Latest best practice & resources news
- Resources from webinar – getting your story heard in the media
- Your charity can have a slice of the £6.8bn that will be spent online this Christmas.
- New AIME Charity Sector Research highlights opportunities around technology led fundraising and engagement
- Local Compacts: A User Guide
- Do you work with Job Centre Plus?
- E-Learning resources for the adult social work and social care sector
- Guessing-game fundraising website launched September
- Tax Effective Giving Website
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Really useful, full of good tips as to how to approach radio/tv/newspaper, how to get your stories featured, plus some good examples of voluntary groups that have done something different and got their stories in the media. If anybody would like to download the call from the webinar, details are available at www.harrogatecvs.org.uk/vmwebinar.back to top
Christmas is a time of year when we expect donations to charity to increase. However, this year, according to YouGov research, only 5% of people intend to give more to charity.
Yet, despite this small increase in donations, 59% of Brits say they'll spend more on Christmas presents. The Give as you Live’s "All I want for Christmas" campaign can turn your supporters' Christmas spend into donations for your organisation.
Thousands of leading brands have signed up to donate a percentage of whatever your supporters spend online to your charity. From John Lewis to Play.com to Dixons, leading retailers will donate, on average, 2.5% of whatever is spent – at no cost to you and at no cost to your supporters. Sign up and collect your personalised Christmas campaign materials.back to top
The Association for Interactive Media & Entertainment (AIME) published its charity sector research, sponsored by the Charity Technology Trust. The results, analysed by analyst firm mobileSquared, drawn from the responses of 370 UK charities (including 20 with over £5m income) highlight key trends and opportunities in user engagement and fundraising through education, the appropriate use of technology and best practice.
Key findings include:
- There is a huge demand for education into how technologies can be effectively deployed. 100% of the respondents were ‘comfortable’ when it came to the established technologies of email and internet, compared to around 70% for second-generation technologies (red button and text), and between 30% and 50% for third-generation technologies (mobile sites, apps, games consoles).
- The charity sector is overly reliant on the internet, which on its own does not maximize the potential donation window. Embracing the growth of internet-enabled devices, especially mobile, massively expands the opportunity to engage and interact with a much broader donor demographic via applications, optimised mobile sites and text donations.
- Charities need corporate sponsors to donate alternative technological capabilities, such as a mobile platform, to support income generation, engagement and efficiencies.
- There is a need for a centralised knowledge resource to provide technological support, advice, contacts and case studies.
Download your FREE copy of the report here: http://bit.ly/AIMEcharityRESEARCHback to top
Compact Voice has published 'Local Compacts: a User Guide'. It has practical information on what Compacts can cover, communicating their contents and addressing non-compliance.back to top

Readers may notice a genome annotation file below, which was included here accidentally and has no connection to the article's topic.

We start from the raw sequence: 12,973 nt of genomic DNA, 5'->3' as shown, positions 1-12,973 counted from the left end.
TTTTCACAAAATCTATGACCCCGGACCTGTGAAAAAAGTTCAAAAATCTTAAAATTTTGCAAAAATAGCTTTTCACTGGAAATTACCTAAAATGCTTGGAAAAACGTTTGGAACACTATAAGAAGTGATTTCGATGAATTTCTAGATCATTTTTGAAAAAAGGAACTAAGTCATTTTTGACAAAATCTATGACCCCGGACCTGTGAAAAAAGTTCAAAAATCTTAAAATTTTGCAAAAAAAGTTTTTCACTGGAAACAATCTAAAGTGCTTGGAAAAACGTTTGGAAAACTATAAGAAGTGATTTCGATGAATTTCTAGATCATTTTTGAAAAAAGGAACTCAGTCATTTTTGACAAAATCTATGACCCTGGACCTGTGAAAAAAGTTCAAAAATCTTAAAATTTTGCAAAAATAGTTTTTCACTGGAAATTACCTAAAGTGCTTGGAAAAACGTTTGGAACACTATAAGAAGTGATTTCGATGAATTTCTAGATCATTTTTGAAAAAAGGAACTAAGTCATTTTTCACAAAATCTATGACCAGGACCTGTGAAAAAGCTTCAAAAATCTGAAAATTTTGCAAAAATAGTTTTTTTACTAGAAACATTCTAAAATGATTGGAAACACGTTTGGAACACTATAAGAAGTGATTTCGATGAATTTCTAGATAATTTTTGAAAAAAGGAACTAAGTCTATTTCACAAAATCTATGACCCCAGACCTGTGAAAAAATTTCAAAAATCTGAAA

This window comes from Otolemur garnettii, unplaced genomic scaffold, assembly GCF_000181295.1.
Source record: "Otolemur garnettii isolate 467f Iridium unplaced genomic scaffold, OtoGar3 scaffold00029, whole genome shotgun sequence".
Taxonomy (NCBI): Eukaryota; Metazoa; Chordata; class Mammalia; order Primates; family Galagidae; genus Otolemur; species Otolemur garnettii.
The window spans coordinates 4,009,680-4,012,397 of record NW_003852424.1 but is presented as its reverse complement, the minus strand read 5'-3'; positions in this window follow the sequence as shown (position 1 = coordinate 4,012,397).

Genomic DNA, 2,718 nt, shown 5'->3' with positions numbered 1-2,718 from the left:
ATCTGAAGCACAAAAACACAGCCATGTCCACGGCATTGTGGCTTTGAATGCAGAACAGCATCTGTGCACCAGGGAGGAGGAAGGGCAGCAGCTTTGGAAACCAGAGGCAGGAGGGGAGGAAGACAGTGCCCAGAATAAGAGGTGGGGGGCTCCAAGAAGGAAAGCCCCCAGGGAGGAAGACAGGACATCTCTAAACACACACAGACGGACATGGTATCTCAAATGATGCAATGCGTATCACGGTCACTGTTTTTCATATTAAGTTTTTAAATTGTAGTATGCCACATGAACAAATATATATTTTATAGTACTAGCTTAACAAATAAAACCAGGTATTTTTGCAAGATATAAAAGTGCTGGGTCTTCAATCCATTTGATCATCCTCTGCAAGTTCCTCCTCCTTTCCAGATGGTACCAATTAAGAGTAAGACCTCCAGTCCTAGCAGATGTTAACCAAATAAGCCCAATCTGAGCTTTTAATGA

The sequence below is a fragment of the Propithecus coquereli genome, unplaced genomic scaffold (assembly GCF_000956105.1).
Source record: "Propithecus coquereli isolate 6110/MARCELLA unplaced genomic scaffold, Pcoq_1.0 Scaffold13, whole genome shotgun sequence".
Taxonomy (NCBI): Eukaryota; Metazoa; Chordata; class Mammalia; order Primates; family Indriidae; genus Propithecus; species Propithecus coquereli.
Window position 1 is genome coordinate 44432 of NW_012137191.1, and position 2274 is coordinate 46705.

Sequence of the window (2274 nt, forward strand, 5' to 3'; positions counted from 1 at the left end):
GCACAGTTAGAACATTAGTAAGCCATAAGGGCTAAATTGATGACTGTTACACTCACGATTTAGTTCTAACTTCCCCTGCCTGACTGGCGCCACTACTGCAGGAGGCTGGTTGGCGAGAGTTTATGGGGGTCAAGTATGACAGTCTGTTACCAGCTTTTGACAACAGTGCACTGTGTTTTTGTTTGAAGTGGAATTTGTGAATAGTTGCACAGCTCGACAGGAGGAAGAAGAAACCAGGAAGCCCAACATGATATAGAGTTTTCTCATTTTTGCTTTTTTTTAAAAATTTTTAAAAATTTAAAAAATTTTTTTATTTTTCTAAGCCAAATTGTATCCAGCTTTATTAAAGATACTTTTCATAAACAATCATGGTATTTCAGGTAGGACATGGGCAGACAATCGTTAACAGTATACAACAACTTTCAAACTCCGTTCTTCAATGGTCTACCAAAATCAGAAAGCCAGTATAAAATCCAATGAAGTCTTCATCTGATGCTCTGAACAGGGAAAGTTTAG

Just to let you know, Volunteering England have published a new guide to working with Jobcentre Plus, aimed at Volunteer Centres and organisations that support volunteers. Volunteering England would like to thank everyone who helped them put this together, and to NAVCA for its support.back to top
This useful resource links to a range of programmes relevant to the adult social work and social care sector, including older people, people with disabilities and people with learning disabilities. Some programmes are specialist others are generic. The needs of frontline workers and managers are addressed in the range of programmes offered.
The resources can be used directly by workers wishing to increase their knowledge or prepare for a training course. Training managers and trainers can also use them as part of their training delivery. The programmes are currently free to access.
Click here to download PDF from the Skills for Care website.
A new fundraising website was launched that enables people to donate money to charity when they guess the outcome of fundraising ventures, with the chance of winning a cash prize.
The site, called Guess2Give, invites supporters to pay to make a guess related to a challenge event, such as how long it will take someone to complete a run or the number of steps it will take to reach the top of Mount Kilimanjaro. The person with the guess that is closest to the eventual outcome will win a cash prize.
It costs £3 to make one guess, with 50p going to a winner’s prize fund. The amount that goes to the charity varies between £1.62 and £2.01 according to how many guesses the person makes.
The remaining money will go to Guess2Give, some of which will be used to cover costs, with the rest going to the company as profit.
Everyone who makes a guess will be kept up to date by email on the progress of their chosen event. The winners will also be asked whether they want to donate their winnings to the charity.back to top
The Institute of Fundraising’s new look tax-effective giving micro site offers comprehensive information about all forms of tax-effective giving (also known as 'tax-efficient giving'). These resources are aimed at everyone involved in charitable giving: charities, fundraisers and donors alike.
For more information, please go to http://www.tax-effective-giving.org.uk/